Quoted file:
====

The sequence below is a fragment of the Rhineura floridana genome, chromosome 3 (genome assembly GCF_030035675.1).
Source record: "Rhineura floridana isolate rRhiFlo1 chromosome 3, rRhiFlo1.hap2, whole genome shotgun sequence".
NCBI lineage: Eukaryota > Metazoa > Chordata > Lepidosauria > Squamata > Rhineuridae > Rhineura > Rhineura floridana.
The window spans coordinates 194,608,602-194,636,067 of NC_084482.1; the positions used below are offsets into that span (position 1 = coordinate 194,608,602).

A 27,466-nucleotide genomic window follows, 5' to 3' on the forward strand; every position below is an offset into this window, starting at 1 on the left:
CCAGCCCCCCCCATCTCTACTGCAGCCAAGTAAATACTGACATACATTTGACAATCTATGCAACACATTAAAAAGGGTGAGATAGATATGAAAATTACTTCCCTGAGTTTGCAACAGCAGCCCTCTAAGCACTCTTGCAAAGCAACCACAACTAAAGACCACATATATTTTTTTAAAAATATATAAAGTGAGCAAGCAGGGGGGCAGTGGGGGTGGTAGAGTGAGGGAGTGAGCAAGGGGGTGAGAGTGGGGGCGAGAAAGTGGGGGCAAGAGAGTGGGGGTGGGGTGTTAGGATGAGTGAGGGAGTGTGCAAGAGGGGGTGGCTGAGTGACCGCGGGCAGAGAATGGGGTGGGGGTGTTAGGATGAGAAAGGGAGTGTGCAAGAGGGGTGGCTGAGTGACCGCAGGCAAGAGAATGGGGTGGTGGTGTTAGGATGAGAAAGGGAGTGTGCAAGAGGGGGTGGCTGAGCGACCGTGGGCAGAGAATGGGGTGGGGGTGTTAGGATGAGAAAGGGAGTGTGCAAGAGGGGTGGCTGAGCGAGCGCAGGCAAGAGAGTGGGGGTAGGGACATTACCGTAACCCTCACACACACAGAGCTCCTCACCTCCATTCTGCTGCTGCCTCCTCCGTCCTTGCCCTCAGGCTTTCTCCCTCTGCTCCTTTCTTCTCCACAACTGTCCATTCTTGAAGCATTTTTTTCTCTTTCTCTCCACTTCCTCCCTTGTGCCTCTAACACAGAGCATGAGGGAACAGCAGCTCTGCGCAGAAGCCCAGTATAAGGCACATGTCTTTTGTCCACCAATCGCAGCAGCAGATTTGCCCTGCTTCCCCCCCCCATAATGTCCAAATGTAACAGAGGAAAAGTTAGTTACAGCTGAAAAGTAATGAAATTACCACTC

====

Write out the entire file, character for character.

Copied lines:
The sequence below is a fragment of the Rhineura floridana genome, chromosome 3 (genome assembly GCF_030035675.1).
Source record: "Rhineura floridana isolate rRhiFlo1 chromosome 3, rRhiFlo1.hap2, whole genome shotgun sequence".
NCBI lineage: Eukaryota > Metazoa > Chordata > Lepidosauria > Squamata > Rhineuridae > Rhineura > Rhineura floridana.
The window spans coordinates 194,608,602-194,636,067 of NC_084482.1; the positions used below are offsets into that span (position 1 = coordinate 194,608,602).

A 27,466-nucleotide genomic window follows, 5' to 3' on the forward strand; every position below is an offset into this window, starting at 1 on the left:
CCAGCCCCCCCCATCTCTACTGCAGCCAAGTAAATACTGACATACATTTGACAATCTATGCAACACATTAAAAAGGGTGAGATAGATATGAAAATTACTTCCCTGAGTTTGCAACAGCAGCCCTCTAAGCACTCTTGCAAAGCAACCACAACTAAAGACCACATATATTTTTTTAAAAATATATAAAGTGAGCAAGCAGGGGGGCAGTGGGGGTGGTAGAGTGAGGGAGTGAGCAAGGGGGTGAGAGTGGGGGCGAGAAAGTGGGGGCAAGAGAGTGGGGGTGGGGTGTTAGGATGAGTGAGGGAGTGTGCAAGAGGGGGTGGCTGAGTGACCGCGGGCAGAGAATGGGGTGGGGGTGTTAGGATGAGAAAGGGAGTGTGCAAGAGGGGTGGCTGAGTGACCGCAGGCAAGAGAATGGGGTGGTGGTGTTAGGATGAGAAAGGGAGTGTGCAAGAGGGGGTGGCTGAGCGACCGTGGGCAGAGAATGGGGTGGGGGTGTTAGGATGAGAAAGGGAGTGTGCAAGAGGGGTGGCTGAGCGAGCGCAGGCAAGAGAGTGGGGGTAGGGACATTACCGTAACCCTCACACACACAGAGCTCCTCACCTCCATTCTGCTGCTGCCTCCTCCGTCCTTGCCCTCAGGCTTTCTCCCTCTGCTCCTTTCTTCTCCACAACTGTCCATTCTTGAAGCATTTTTTTCTCTTTCTCTCCACTTCCTCCCTTGTGCCTCTAACACAGAGCATGAGGGAACAGCAGCTCTGCGCAGAAGCCCAGTATAAGGCACATGTCTTTTGTCCACCAATCGCAGCAGCAGATTTGCCCTGCTTCCCCCCCCCATAATGTCCAAATGTAACAGAGGAAAAGTTAGTTACAGCTGAAAAGTAATGAAATTACCACTC